Welsh list adds two
A new report by the Welsh Records Panel shows that a record number of unusual birds were seen in Wales in 2010, including two species never previously recorded here. A total of 136 scarce and rare birds were reported during the year with sufficiently accurate descriptions to be added to the Welsh records. The previous high was 109 birds in 2008.
An Iberian Chiffchaff, usually found only in Spain and Portugal, sang in Gwent's Wentwood Forest for five weeks from the middle of May, and the following month a Marmora's Warbler, from the western Mediterranean, was found in the same county on the Blorenge, near Abergavenny — only the sixth ever seen in Britain. Among the other highlights were Wales' second White-throated Sparrow on Bardsey Island (Gwynedd) and second Red-flanked Bluetail on Skomer (Pembrokeshire), plus Bobolinks that made it from North America to Skomer and Glamorgan in the autumn.
Jon Green, secretary of the Panel that produced the Report, said "We're seeing a growing trend for continental waterbirds occurring in Wales, with three Great White Egrets (one of which was ringed as a nestling in France's Loire Valley), five Cattle Egrets, four Glossy Ibis, and single Squacco and Purple Herons. There were also four White Storks, two of which were photographed by a farmer following his plough in Pembrokeshire."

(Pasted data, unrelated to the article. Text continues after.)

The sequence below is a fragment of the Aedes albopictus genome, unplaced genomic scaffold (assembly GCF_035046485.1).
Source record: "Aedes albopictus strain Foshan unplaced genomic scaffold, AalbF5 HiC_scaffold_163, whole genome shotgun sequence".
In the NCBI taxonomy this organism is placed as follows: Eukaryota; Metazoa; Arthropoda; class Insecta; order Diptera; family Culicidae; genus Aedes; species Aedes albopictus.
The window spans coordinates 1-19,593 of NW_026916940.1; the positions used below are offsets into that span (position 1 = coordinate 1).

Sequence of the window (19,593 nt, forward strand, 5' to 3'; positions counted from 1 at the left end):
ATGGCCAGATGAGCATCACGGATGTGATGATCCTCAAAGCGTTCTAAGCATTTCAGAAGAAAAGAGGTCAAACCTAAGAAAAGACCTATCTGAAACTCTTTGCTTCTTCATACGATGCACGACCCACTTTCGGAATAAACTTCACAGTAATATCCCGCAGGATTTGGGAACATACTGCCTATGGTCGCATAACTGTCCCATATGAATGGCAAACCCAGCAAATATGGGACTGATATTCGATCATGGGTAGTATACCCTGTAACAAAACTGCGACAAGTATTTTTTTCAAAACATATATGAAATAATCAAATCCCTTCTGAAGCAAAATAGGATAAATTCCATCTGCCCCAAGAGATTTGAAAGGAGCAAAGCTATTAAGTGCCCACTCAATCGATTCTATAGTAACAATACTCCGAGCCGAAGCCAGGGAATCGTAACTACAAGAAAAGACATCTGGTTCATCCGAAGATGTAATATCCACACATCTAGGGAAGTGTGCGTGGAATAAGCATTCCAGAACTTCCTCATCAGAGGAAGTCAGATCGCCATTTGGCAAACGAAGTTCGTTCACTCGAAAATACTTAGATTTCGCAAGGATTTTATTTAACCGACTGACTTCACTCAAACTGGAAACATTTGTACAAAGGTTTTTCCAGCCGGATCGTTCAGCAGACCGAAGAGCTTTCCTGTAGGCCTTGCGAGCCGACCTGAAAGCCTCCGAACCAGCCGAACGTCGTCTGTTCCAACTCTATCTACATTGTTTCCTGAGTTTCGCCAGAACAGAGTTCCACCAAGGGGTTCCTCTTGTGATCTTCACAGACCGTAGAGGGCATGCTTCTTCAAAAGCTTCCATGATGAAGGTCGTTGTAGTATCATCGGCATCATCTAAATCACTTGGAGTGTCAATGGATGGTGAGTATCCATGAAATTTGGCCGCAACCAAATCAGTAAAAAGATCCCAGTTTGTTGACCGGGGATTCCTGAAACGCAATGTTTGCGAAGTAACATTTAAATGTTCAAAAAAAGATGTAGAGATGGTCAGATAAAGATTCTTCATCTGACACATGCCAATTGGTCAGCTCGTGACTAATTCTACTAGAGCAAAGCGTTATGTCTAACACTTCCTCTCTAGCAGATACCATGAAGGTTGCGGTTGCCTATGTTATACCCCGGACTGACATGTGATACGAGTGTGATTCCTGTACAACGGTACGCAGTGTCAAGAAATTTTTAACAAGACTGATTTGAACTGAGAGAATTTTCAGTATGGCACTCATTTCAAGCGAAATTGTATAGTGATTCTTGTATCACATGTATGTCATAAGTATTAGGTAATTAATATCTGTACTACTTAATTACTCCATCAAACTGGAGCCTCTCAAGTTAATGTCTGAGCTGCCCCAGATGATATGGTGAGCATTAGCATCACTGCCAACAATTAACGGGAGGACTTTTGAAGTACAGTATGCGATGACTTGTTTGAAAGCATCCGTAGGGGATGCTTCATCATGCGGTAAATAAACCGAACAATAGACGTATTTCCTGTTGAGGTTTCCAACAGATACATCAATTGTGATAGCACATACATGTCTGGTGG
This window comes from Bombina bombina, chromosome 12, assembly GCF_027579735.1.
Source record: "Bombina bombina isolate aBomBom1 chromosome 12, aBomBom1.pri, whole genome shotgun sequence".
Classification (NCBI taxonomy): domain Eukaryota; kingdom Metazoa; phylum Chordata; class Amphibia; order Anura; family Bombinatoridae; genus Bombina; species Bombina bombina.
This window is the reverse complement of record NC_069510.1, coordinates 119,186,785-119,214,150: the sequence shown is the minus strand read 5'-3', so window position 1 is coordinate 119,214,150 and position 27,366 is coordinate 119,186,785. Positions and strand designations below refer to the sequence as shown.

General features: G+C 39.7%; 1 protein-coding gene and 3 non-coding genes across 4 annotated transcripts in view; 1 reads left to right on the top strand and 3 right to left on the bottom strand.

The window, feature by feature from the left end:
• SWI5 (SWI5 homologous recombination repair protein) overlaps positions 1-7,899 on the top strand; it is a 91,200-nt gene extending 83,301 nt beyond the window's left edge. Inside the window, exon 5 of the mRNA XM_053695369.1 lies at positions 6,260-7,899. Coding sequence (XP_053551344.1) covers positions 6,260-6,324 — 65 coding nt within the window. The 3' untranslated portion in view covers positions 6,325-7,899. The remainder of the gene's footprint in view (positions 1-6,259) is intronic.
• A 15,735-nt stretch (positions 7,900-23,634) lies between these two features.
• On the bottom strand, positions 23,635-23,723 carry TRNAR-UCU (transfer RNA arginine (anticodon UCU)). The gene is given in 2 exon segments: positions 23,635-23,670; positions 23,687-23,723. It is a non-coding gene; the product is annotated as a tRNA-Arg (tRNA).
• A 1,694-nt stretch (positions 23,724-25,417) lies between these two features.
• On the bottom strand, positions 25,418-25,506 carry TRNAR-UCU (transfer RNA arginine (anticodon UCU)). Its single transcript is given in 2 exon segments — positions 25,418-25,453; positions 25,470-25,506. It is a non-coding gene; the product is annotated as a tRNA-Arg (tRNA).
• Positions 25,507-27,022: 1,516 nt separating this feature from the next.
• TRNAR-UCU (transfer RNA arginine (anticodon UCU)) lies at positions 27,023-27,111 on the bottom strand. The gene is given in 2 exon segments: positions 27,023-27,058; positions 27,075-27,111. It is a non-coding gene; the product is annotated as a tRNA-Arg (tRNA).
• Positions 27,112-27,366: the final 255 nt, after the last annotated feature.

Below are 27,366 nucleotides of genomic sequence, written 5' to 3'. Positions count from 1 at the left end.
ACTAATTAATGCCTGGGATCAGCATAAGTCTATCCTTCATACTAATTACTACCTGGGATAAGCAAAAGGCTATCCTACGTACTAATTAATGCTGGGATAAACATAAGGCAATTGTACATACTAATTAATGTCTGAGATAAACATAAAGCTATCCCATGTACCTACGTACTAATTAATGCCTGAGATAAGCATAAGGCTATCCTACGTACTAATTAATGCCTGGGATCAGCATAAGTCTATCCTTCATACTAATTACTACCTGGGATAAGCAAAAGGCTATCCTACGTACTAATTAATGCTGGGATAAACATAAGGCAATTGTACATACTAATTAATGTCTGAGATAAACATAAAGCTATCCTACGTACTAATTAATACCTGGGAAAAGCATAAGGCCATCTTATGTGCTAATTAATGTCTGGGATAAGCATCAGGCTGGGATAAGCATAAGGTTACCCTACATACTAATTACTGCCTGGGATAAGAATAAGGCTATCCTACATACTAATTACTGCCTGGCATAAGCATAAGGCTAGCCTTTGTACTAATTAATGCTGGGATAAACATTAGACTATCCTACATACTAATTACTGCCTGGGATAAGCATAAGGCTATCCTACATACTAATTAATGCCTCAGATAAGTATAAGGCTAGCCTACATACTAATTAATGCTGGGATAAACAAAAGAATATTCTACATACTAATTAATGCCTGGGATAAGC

Another species spreading successfully is the Woodlark, a bird that just a decade ago was restricted to heathland and farmland in southern and eastern England but which occurred as far north as Llandudno (Conwy) and as far west as Skomer island in 2010.
One bird is doing so well that it has been removed from the 'scarce list' monitored by the WRP. Bearded Tits bred in both North and South Wales in 2010 and, in the south at least, seem to have been able to withstand two cold winters. However, in contrast, two formerly widespread breeding species in Wales occurred just once during the year. A single Corn Bunting was seen on Bardsey Island and a Red-backed Shrike was near St David's (Pembrokeshire). Until the middle of the 20th century, both these species bred in most Welsh counties.
The Welsh Records Panel is part of the Welsh Ornithological Society family and assesses records of scarce birds that occur in Wales. The Welsh Ornithological Society is the only organisation dedicated to birdwatchers across the whole of Wales, promoting the conservation of wild birds and their habitats across the nation.